These are places with naturally high footfalls – think parks, malls, museums, train stations, and events like sports matches, concerts, or fairs. A POI could be your business itself, or somewhere your customers are likely to congregate or pass through. You can prioritize your ad spend on the most productive regions and exclude irrelevant locations altogether, helping keep your costs down and your campaigns focused on the people who matter most to you.
Target people where people gather – mobiles in hand – to get a high number of impressions quickly and begin their customer journey. Reminder and sharable campaigns are ideal for this type of targeting. geomarketing doesn’t always have to be local. If you do business online, consider creating location-specific landing pages for your customers – in their local language (you can also use their phone’s default language or country setting to extend the same courtesy to local tourists). In the travel/tourism and hospitality industries, targeting out-of-town train stations and airports can be highly productive, and the opportunities for co-marketing with other venues and attractions are virtually endless. Search history-based advertising can reveal much about consumers’ upcoming plans – if they’re searching for accommodations and attractions in your area, you can reasonably assume they’re planning a trip and may then fit into your campaign criteria.
Google, obviously – they’re the heaviest hitter in the game, with the widest reach and strongest presence. We’re talking 55,000 searches per second worldwide, and their algorithm gives heavy priority to locally-optimized (SEO) listings and ads. You may have to pay a little extra for high-competition regions and keywords, but with the boost in impressions you receive your conversion rate should more than compensate for the overhead expense.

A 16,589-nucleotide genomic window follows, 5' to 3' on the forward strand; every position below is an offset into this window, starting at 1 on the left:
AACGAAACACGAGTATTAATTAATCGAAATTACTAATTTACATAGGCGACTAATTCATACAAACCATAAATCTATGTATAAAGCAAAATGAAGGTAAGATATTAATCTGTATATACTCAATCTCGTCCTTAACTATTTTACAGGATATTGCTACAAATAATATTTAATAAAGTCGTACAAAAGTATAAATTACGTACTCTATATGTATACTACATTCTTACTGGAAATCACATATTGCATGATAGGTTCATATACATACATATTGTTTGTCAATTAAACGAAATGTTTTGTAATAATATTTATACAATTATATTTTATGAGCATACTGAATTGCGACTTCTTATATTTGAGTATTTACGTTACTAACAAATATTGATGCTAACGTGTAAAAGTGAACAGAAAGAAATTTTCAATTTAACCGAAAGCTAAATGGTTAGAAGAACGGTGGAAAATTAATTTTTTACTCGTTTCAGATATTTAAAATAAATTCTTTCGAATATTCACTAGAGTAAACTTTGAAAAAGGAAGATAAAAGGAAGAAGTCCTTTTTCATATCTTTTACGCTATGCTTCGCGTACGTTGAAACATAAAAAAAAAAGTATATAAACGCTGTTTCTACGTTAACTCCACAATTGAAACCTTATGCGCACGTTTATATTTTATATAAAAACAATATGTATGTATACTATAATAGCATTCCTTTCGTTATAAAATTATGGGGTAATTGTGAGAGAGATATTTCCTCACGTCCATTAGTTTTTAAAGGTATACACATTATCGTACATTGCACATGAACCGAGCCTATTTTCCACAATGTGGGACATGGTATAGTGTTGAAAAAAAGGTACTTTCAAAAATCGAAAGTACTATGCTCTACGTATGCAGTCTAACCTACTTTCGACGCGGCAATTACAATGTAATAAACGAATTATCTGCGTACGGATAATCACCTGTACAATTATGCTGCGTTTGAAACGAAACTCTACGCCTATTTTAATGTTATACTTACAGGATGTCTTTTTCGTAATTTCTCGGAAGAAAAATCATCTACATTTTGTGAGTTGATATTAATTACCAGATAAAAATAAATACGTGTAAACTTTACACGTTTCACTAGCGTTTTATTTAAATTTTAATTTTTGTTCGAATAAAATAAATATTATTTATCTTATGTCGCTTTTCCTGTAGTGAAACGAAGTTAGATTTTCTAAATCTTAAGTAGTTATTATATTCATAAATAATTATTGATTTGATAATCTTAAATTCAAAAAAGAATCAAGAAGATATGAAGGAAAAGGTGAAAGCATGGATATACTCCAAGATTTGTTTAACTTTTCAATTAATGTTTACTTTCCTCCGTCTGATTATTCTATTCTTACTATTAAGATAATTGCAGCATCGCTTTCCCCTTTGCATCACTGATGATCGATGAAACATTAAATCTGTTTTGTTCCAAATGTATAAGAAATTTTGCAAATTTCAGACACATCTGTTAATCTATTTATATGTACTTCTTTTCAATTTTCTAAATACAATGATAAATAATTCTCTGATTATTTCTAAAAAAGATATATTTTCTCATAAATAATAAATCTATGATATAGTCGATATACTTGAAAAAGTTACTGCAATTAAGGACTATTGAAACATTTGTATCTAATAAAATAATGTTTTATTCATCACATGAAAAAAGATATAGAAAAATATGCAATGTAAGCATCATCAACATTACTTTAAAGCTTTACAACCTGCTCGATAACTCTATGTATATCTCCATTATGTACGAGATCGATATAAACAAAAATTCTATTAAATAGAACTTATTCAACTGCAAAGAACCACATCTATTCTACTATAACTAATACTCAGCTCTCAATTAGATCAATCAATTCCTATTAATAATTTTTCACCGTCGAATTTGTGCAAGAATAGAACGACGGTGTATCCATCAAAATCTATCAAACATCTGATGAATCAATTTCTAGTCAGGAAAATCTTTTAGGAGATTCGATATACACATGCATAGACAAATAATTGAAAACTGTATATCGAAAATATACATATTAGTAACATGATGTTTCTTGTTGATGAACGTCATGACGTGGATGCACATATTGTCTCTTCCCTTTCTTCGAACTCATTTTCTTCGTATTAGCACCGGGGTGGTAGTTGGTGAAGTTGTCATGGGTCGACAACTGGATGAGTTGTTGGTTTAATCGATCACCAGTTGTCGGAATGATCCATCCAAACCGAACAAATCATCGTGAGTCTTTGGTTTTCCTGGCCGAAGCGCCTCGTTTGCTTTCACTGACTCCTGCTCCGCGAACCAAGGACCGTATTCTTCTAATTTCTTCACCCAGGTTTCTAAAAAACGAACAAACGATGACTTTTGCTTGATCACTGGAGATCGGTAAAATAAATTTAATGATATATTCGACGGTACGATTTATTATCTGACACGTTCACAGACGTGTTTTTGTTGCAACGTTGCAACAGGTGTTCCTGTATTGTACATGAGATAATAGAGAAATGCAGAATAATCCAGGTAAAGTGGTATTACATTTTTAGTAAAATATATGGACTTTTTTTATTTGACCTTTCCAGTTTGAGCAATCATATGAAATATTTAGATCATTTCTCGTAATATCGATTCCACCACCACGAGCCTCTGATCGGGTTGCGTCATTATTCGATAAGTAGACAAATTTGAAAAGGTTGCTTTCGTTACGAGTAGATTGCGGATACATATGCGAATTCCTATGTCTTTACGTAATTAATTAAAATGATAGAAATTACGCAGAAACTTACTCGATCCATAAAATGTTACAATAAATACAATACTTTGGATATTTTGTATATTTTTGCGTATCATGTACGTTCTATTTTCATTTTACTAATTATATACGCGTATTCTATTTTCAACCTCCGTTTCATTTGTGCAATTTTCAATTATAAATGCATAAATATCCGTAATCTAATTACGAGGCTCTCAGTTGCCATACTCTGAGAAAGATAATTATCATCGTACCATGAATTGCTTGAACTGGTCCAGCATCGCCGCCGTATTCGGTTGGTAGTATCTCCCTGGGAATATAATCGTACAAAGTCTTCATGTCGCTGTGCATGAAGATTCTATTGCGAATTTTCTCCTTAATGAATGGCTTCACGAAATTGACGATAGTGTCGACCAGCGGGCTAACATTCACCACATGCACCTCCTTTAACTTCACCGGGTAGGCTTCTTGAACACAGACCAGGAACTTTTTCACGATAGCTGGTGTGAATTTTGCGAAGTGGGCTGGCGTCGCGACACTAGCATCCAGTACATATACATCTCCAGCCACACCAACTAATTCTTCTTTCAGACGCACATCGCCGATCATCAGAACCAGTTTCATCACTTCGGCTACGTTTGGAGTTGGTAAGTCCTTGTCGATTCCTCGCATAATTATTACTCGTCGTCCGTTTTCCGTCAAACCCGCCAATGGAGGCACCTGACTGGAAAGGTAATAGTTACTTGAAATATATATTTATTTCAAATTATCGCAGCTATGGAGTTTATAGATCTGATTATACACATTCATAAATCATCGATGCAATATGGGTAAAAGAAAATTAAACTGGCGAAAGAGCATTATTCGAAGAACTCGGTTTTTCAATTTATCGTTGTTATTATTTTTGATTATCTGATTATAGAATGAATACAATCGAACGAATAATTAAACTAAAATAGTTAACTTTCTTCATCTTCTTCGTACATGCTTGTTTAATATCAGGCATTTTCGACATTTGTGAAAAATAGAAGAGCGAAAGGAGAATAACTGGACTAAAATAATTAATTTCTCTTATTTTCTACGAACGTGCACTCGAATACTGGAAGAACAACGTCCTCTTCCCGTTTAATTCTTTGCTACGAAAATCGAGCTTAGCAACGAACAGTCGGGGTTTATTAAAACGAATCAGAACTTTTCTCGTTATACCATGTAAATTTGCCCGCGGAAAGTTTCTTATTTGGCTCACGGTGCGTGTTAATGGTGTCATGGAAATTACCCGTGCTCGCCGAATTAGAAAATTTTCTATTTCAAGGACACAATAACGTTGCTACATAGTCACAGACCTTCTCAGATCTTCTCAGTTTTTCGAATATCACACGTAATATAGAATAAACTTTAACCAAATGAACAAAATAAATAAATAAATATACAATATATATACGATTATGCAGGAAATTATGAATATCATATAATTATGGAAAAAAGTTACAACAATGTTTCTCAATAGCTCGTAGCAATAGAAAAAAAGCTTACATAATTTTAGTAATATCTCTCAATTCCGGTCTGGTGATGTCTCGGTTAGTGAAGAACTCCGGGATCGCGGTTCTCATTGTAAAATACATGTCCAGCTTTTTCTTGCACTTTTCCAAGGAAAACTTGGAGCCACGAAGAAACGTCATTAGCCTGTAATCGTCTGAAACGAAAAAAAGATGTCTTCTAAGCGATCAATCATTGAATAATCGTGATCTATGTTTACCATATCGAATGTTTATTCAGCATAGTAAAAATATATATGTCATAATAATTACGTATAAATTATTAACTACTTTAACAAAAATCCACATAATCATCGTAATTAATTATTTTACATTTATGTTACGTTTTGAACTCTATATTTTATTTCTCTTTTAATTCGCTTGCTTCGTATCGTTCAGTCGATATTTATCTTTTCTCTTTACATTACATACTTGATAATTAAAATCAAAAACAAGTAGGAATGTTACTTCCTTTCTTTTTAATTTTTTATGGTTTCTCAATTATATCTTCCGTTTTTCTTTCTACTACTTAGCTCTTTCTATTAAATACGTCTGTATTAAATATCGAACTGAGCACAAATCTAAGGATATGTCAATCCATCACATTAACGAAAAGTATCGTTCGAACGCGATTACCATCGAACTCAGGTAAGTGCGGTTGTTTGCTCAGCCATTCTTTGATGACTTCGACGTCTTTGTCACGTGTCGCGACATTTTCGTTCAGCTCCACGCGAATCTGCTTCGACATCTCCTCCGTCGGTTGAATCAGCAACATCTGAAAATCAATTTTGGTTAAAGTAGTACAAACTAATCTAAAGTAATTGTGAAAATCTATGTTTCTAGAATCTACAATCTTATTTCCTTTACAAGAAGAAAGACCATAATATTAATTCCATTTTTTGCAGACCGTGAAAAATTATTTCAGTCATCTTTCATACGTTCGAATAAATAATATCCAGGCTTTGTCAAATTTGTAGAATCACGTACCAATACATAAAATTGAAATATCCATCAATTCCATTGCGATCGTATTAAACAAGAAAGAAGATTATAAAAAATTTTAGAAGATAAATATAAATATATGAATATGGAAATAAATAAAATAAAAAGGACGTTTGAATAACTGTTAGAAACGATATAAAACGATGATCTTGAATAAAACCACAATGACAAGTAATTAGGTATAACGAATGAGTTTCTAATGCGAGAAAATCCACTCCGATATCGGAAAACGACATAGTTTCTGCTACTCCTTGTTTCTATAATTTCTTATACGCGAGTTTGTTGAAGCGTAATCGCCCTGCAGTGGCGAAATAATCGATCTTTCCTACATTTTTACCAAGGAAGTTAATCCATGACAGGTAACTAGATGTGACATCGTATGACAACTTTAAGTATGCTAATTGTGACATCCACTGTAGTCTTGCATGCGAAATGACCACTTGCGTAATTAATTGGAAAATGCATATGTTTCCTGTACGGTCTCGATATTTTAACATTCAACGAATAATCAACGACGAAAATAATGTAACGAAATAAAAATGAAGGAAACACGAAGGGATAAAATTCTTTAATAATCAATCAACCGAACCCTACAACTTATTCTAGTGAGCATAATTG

Source: The SEM Post
Facebook is, of course, a rich source of data supporting over 50 million local physical businesses worldwide. Granular targeting based on interests, age, and a huge variety of other factors – including, of course, location – and a fresh partnership with geo-data giant Factual places Facebook in direct competition with major search engines in helping businesses boost online visibility. Facebook advertising campaigns can be highly economical, and engaging directly with your customers is free. Twitter’s no slouch, either, with upwards of 7,000 tweets going out every second of the day. Some of the world’s most successful brands engage their customers every day on this platform, providing everything from product support and complaint resolution to tips, tricks, and relevant-right-now, personalized promotions. Twitter for Business includes an impressive range of targeting filters equipped for over a dozen languages in countries around the world. Check-in platforms like Foursquare and Yelp are still valuable tools in the geo-marketer’s arsenal, although their popularity appears to be declining. Don’t let that “declining” throw you off, though – Yelp still saw its consumers make over 20 million transactions in 2016. Check-ins increase organic exposure when users’ friends see their activity, and provide a convenient way to identify your existing customers so you can reach out to them in the future. A mobile application for your business may be the ultimate tracking and retention tool for geomarketing initiatives, not least because, according to ComScore, users spend 89% of their mobile device-time in applications, and just 11% browsing the web. A business app is a fully-branded environment dedicated to you and only you – and you know that everyone who downloads it is already interested in engaging with you. With advanced data-collection capabilities and a direct pipeline to your best customers, apps can be far more useful (and profitable!) than any other channel. What are the primary benefits of geomarketing? That’s easy – it’s all about the numbers. Reaching your target audience as effectively as possible at a lower cost and with higher conversions than traditional strategies make geomarketing a standout winner in the mobile space. After all, mobile consumers click (tap) more ads and 78% of local-mobile searches lead to an offline purchase.